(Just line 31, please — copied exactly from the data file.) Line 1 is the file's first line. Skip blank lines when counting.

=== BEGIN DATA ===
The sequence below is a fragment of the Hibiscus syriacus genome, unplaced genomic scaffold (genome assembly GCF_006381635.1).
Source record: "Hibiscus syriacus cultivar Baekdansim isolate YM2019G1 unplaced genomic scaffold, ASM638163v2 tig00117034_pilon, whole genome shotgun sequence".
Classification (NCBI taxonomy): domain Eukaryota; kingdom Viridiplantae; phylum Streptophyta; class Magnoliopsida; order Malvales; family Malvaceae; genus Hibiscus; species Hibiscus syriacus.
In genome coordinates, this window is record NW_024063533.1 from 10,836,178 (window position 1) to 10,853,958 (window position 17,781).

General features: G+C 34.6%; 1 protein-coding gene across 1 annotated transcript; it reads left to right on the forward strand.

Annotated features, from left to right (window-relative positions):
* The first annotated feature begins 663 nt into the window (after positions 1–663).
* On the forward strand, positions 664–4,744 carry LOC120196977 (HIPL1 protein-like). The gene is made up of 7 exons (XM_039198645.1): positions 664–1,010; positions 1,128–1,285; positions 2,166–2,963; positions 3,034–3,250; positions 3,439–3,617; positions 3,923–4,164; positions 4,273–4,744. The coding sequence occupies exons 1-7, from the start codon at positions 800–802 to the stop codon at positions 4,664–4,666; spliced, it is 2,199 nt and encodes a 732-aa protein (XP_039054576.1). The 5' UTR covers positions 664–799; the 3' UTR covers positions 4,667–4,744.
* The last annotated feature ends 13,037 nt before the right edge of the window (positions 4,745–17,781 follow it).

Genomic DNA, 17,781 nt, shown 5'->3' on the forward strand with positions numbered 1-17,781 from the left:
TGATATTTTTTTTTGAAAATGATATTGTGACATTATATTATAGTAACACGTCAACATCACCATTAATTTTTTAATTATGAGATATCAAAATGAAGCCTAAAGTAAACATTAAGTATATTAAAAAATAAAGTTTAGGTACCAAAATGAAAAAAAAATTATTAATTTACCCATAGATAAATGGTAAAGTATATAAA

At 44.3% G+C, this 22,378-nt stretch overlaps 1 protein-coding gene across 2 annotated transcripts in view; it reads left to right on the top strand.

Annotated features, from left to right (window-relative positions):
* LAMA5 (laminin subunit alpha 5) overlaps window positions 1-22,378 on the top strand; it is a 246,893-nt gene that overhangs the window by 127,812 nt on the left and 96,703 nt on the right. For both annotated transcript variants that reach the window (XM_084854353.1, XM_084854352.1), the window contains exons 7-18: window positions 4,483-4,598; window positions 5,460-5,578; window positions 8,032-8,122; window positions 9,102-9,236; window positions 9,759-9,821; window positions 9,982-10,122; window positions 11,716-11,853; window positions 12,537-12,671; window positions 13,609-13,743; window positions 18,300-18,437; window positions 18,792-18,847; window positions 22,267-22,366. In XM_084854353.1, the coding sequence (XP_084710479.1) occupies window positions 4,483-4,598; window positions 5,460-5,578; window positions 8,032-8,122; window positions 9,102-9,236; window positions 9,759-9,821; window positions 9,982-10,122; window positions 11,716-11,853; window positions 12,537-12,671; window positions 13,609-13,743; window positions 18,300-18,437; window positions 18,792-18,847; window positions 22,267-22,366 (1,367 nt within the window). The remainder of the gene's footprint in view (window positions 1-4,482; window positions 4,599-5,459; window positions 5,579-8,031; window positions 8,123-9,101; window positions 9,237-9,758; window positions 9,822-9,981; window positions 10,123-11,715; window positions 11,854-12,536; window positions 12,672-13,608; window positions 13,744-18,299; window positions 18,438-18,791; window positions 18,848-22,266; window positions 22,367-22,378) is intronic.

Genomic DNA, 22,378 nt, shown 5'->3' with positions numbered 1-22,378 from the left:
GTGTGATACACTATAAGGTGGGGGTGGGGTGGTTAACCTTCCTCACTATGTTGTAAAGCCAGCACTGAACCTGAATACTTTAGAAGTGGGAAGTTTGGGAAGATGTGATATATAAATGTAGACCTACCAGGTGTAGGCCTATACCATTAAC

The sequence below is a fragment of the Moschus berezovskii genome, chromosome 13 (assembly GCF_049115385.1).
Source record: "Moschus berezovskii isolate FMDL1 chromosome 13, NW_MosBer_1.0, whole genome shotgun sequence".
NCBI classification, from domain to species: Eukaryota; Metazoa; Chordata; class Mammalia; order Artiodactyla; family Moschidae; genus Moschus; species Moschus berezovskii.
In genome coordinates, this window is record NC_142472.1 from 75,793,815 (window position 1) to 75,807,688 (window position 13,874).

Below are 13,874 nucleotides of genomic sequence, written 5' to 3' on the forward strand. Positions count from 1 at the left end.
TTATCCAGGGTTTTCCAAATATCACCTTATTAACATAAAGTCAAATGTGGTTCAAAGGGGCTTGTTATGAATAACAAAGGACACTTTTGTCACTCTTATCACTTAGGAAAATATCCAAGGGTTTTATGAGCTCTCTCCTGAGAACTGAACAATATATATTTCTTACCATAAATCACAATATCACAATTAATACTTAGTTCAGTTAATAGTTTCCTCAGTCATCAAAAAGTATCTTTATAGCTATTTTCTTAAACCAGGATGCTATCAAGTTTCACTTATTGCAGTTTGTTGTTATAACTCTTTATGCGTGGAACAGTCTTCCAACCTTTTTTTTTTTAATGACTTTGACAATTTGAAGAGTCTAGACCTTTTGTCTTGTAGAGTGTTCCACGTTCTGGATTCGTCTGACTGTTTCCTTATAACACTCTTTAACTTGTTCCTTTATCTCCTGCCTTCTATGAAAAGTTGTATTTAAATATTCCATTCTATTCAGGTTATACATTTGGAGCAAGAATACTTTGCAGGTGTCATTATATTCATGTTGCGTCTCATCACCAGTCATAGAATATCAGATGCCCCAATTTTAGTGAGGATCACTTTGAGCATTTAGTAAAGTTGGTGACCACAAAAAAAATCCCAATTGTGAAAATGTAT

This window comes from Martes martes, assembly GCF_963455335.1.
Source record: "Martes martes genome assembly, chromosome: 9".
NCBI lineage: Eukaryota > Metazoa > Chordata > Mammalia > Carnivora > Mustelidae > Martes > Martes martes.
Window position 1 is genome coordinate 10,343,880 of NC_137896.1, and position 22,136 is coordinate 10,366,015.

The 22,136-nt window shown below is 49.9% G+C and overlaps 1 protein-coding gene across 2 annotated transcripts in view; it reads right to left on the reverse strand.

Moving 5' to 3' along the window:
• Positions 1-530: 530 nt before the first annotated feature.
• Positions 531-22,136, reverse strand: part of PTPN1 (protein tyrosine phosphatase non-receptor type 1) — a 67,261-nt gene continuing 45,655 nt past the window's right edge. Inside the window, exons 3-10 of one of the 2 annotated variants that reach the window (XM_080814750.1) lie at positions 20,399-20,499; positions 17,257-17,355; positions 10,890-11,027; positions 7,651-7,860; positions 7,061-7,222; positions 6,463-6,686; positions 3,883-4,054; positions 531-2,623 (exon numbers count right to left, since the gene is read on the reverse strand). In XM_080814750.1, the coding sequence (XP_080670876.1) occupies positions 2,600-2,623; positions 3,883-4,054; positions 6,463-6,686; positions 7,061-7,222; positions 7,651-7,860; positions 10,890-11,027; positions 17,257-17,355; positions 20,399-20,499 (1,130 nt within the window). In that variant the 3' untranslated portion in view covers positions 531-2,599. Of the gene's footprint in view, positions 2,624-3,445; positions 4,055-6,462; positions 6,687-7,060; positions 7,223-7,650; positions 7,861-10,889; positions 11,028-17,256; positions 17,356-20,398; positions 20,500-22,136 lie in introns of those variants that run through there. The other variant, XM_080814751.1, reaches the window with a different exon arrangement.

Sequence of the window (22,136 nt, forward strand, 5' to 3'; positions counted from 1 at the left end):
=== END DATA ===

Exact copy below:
Sequence of the window (22,136 nt, forward strand, 5' to 3'; positions counted from 1 at the left end):